No matter how many times I've seen them, there are still two movie endings I cry over every time. No, not "Terms of Endearment" or "Casablanca" or even "Ghost." No. I cry for "Star Wars" when they blow up the Death Star and triumph over the evil empire. And I cry for "Sixteen Candles" when Samantha and Jake kiss on the kitchen counter over the birthday cake.*
And today I got to do that in a movie theater! Walter Reade at Lincoln Center has done a two-day John Hughes retrospective, and I chose to see a double-feature of that movie and "Pretty in Pink." Seeing those movies projected on a big screen, even though I'd seen them dozens of times on video and cable, still made me laugh and cry as always.
We got a special bonus too. Molly Ringwald was sitting in the next row in front of me, and spoke to the audience after "Pretty in Pink." "Candles" with it's wonderful gags, music, young Cusack sightings, Anthony Michael Hall's suave geek coolness and fast-paced yet authentic dialogue is still my favorite. But the emotion of the other movie still gets to me. Andie is the free-thinking girl from the poor side of town, who wears funky, home-tailored vintage clothes. Her best friend, "Duckie" (played by Jon Cryer) dresses in old zoot suits with plaid shirt layers and suspenders, pointy shoes and fedoras, has a pompadour and knows every lyric to old Otis Redding songs. And he's in love with Andie, but she doesn't seem to notice. Instead, inexplicably, she prefers the pale, wide-eyed, linen pant-and-jacket-wearing Blane (Andrew McCarthy), from the rich sector. And his best friend is the snide, linen pant-and-jacket-wearing Steff, played by the master scenery ingester, James Spader (this movie was his appetizer). Eventually, Andie and Blane get together, much to Duckie and Steff's horror (Steff is in love with her too, but pretends to hate her because she has refused his advances), class and family struggles ensue, and then everything comes to a head at the Prom ("What about Prom, Blane? NO!!! What. About. PROM????"). This is all fleshed out with terrific scenes with Andie and her eccentrically hip older pal Iona (Annie Potts) and Andie and her single dad (mom left them when she was a kid), Harry Dean Stanton. In the end, Andie goes back to Blane, who came to Prom alone, with Duckie's blessing. OMD ensues.
I ate all of it up all over again, and still coveted much of Andie's cool cardigans and jewelry. I also wondered again how she could pick the boring, Blane, whose only interesting feature is his ability to seemingly dilate his pupils at will, over the awesome, funny, cool and cute Duckie. Apparently that was the original ending. But in test screenings, audiences wanted their Cinderella story with an escape to the castle, so there ya go.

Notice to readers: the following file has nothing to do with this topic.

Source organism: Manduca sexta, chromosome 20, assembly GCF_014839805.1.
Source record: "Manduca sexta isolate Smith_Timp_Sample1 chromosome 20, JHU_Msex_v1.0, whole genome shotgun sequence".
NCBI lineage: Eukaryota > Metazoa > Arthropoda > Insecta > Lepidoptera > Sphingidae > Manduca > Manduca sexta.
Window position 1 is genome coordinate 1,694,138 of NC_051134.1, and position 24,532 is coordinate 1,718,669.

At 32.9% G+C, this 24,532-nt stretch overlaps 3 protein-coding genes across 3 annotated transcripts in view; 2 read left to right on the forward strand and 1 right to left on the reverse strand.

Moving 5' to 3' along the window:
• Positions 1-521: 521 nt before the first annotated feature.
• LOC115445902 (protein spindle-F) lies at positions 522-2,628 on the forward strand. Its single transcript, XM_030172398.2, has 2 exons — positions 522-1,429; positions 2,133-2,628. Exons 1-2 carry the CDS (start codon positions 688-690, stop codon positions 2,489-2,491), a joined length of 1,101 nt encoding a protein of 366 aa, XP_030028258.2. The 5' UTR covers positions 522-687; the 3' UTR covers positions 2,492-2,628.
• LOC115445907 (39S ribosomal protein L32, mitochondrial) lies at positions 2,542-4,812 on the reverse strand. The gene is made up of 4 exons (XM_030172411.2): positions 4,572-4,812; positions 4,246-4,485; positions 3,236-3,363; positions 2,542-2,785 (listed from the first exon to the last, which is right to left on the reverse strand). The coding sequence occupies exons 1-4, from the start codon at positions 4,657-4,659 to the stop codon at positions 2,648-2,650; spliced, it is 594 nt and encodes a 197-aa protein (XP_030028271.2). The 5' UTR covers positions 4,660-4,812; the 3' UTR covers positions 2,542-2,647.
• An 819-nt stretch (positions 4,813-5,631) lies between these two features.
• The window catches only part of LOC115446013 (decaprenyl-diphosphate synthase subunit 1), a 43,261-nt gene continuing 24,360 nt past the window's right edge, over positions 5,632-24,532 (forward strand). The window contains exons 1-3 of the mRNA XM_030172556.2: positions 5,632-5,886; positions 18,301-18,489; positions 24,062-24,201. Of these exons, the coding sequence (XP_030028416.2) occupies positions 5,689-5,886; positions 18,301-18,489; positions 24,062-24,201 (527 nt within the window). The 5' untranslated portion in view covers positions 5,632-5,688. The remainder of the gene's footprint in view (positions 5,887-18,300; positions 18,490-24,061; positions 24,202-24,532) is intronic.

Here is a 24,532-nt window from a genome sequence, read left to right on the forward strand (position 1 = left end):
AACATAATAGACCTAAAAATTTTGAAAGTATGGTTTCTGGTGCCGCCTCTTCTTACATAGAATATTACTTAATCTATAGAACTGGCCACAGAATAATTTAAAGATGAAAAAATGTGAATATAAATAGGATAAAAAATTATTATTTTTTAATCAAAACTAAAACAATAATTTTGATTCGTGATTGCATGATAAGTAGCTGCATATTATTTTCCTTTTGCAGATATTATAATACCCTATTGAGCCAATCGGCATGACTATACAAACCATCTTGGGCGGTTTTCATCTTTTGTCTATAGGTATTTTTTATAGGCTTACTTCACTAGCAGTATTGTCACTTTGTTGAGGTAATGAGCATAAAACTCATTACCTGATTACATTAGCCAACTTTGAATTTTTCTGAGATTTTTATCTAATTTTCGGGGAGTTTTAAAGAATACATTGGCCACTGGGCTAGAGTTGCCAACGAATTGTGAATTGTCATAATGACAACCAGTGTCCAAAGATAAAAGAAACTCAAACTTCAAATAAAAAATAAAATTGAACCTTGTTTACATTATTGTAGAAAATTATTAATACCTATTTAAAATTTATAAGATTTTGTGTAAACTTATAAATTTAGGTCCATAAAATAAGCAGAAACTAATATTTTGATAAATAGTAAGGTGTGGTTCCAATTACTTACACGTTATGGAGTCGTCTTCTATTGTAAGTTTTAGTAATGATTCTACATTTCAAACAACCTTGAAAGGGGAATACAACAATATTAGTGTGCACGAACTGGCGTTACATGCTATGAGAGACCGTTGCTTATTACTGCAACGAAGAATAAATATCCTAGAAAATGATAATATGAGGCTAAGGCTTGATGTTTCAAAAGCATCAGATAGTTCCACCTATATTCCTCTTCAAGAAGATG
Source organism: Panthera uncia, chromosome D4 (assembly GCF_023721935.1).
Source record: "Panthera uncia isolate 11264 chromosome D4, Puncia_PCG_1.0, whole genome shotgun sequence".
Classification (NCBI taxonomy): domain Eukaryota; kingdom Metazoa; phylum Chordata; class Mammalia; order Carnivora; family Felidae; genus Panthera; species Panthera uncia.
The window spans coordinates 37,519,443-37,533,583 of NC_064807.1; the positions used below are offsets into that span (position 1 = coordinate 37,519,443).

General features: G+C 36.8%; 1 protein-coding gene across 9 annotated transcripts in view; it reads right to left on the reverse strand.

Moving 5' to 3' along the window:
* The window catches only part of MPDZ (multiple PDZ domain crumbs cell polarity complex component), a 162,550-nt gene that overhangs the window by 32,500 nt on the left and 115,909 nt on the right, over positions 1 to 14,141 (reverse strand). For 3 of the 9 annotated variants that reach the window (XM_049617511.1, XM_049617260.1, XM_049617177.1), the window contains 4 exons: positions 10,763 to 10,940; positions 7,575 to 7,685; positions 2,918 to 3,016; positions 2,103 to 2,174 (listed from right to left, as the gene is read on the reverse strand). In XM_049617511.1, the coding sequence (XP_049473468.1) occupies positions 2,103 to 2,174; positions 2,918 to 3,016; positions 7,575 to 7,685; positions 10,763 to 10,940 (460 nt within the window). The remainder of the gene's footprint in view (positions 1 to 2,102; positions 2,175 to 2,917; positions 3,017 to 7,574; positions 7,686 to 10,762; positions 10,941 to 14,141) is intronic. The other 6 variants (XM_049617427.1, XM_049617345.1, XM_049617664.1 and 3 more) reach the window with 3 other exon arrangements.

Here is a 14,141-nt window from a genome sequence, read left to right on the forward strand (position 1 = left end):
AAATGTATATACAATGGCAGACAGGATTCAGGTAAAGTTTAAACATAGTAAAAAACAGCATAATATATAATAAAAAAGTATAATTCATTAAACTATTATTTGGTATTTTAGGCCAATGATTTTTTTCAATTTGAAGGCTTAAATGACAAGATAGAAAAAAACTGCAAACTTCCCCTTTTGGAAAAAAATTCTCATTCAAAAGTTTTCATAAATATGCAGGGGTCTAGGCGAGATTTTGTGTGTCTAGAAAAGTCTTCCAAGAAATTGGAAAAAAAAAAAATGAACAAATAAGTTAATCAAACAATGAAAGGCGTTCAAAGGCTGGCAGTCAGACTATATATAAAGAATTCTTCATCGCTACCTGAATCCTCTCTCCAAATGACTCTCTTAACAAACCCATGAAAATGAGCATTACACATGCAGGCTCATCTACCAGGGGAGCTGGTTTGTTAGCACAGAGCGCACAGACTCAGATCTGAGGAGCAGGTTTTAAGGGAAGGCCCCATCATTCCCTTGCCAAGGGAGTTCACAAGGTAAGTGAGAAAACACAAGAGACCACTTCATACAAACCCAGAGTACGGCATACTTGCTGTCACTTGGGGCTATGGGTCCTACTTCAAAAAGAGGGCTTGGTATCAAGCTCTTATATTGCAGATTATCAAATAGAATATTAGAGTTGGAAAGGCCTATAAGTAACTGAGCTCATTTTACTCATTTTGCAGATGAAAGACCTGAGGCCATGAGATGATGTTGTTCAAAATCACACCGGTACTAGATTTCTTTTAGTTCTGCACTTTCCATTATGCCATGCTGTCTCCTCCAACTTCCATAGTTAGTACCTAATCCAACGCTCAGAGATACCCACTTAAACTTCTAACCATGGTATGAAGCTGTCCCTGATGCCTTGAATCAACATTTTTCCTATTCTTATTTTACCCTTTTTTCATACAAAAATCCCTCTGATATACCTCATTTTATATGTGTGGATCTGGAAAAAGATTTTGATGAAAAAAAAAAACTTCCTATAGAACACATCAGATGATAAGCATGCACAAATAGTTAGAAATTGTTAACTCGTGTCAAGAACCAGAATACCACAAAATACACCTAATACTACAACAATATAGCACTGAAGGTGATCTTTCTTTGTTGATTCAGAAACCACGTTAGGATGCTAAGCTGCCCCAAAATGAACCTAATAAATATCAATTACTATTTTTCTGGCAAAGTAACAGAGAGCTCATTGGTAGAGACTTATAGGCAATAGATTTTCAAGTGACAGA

Then Molly Ringwald (above, best my iPhone could do from the distance), adultly glammed in black and metallic heels, took the stage to speak and take audience questions. I wanted to ask her about the running theme in John Hughes movies wherein the lead characters usually have poignant conversations with Dads, but Moms are often absent or in the background. But I realized she'd have to answer for him and not herself. So instead I asked her, knowing at the time she was very into personal style and indie rock music, if she had any input on her P in P wardrobe and which outfit was her favorite. Apparently she HATED the prom outfit her character makes for herself out of old pink dresses (so do most people) at the time and kept everything but that. Now she looks upon it as iconic of the era and wishes she'd kept it. She says if it ever goes up for auction she wants to get it back.
Soon it was time to stop so they could continue the marathon, next up "Ferris Bueller's Day Off." Another gem. But it was time for me to head back to Brooklyn. As I left, I felt a real lump in my throat. Back when those movies came out, I was 13 and 15, daydreaming of what might be my adult life, somehow always knowing, in Wilton Connecticut, that I'd end up in New York City. But the life I was dreaming about wasn't much like the one I have now. As my tears dried on my cheeks while passing Lincoln Center's luminescence, the Met's Chagall paintings all lit up with the lovely new Das Rheingold poster hanging out front, the fountain spraying in the light, I had to stop and look. I'd known this very spot since my earliest memories. Molly Ringwald herself said she'd never imagined speaking in front of an audience here all these years later about these movies. And here I was going home. Here. My city. Not to the life I'd imagined, but still not a bad one. With great friends, family and fun places to go any time I want and a great apartment in a fab neighborhood I would have loved if I were Andie. Things could be worse. I could have all my hair stuck in a door jam and cut off by my drunken friends.
Well, for now, as Duckie would say, "I'm off like a dirty shirt!"
*OK. I also always cry at the end of "The Iron Giant."